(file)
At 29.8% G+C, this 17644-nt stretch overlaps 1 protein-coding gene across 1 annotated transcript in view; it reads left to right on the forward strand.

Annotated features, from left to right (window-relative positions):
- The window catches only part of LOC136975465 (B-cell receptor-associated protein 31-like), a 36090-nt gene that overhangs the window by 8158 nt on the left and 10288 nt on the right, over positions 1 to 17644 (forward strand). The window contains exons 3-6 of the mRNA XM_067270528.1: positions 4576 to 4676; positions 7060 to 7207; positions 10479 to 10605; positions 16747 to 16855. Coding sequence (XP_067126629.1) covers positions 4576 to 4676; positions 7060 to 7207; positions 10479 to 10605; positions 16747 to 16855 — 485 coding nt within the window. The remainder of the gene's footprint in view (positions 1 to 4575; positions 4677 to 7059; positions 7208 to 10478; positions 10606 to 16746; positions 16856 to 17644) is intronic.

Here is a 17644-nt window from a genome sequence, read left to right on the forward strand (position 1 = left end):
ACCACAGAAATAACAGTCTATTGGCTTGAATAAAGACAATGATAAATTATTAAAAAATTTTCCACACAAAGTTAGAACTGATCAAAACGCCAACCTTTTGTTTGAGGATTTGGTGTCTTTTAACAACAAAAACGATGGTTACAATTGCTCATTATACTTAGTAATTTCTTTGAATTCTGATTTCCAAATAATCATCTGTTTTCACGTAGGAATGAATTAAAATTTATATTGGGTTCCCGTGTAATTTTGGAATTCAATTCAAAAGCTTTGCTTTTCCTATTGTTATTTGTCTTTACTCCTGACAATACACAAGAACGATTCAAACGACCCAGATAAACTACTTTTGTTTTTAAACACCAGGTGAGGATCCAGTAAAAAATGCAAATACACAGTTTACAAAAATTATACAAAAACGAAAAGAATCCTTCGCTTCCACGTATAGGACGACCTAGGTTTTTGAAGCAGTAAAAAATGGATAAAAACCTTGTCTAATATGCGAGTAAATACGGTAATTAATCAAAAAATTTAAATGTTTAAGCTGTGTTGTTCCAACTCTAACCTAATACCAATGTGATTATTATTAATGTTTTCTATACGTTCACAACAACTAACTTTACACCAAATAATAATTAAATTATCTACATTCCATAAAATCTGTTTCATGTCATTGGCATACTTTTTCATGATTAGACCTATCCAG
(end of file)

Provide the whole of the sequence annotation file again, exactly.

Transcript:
At 29.8% G+C, this 17644-nt stretch overlaps 1 protein-coding gene across 1 annotated transcript in view; it reads left to right on the forward strand.

Annotated features, from left to right (window-relative positions):
- The window catches only part of LOC136975465 (B-cell receptor-associated protein 31-like), a 36090-nt gene that overhangs the window by 8158 nt on the left and 10288 nt on the right, over positions 1 to 17644 (forward strand). The window contains exons 3-6 of the mRNA XM_067270528.1: positions 4576 to 4676; positions 7060 to 7207; positions 10479 to 10605; positions 16747 to 16855. Coding sequence (XP_067126629.1) covers positions 4576 to 4676; positions 7060 to 7207; positions 10479 to 10605; positions 16747 to 16855 — 485 coding nt within the window. The remainder of the gene's footprint in view (positions 1 to 4575; positions 4677 to 7059; positions 7208 to 10478; positions 10606 to 16746; positions 16856 to 17644) is intronic.

Here is a 17644-nt window from a genome sequence, read left to right on the forward strand (position 1 = left end):
ACCACAGAAATAACAGTCTATTGGCTTGAATAAAGACAATGATAAATTATTAAAAAATTTTCCACACAAAGTTAGAACTGATCAAAACGCCAACCTTTTGTTTGAGGATTTGGTGTCTTTTAACAACAAAAACGATGGTTACAATTGCTCATTATACTTAGTAATTTCTTTGAATTCTGATTTCCAAATAATCATCTGTTTTCACGTAGGAATGAATTAAAATTTATATTGGGTTCCCGTGTAATTTTGGAATTCAATTCAAAAGCTTTGCTTTTCCTATTGTTATTTGTCTTTACTCCTGACAATACACAAGAACGATTCAAACGACCCAGATAAACTACTTTTGTTTTTAAACACCAGGTGAGGATCCAGTAAAAAATGCAAATACACAGTTTACAAAAATTATACAAAAACGAAAAGAATCCTTCGCTTCCACGTATAGGACGACCTAGGTTTTTGAAGCAGTAAAAAATGGATAAAAACCTTGTCTAATATGCGAGTAAATACGGTAATTAATCAAAAAATTTAAATGTTTAAGCTGTGTTGTTCCAACTCTAACCTAATACCAATGTGATTATTATTAATGTTTTCTATACGTTCACAACAACTAACTTTACACCAAATAATAATTAAATTATCTACATTCCATAAAATCTGTTTCATGTCATTGGCATACTTTTTCATGATTAGACCTATCCAG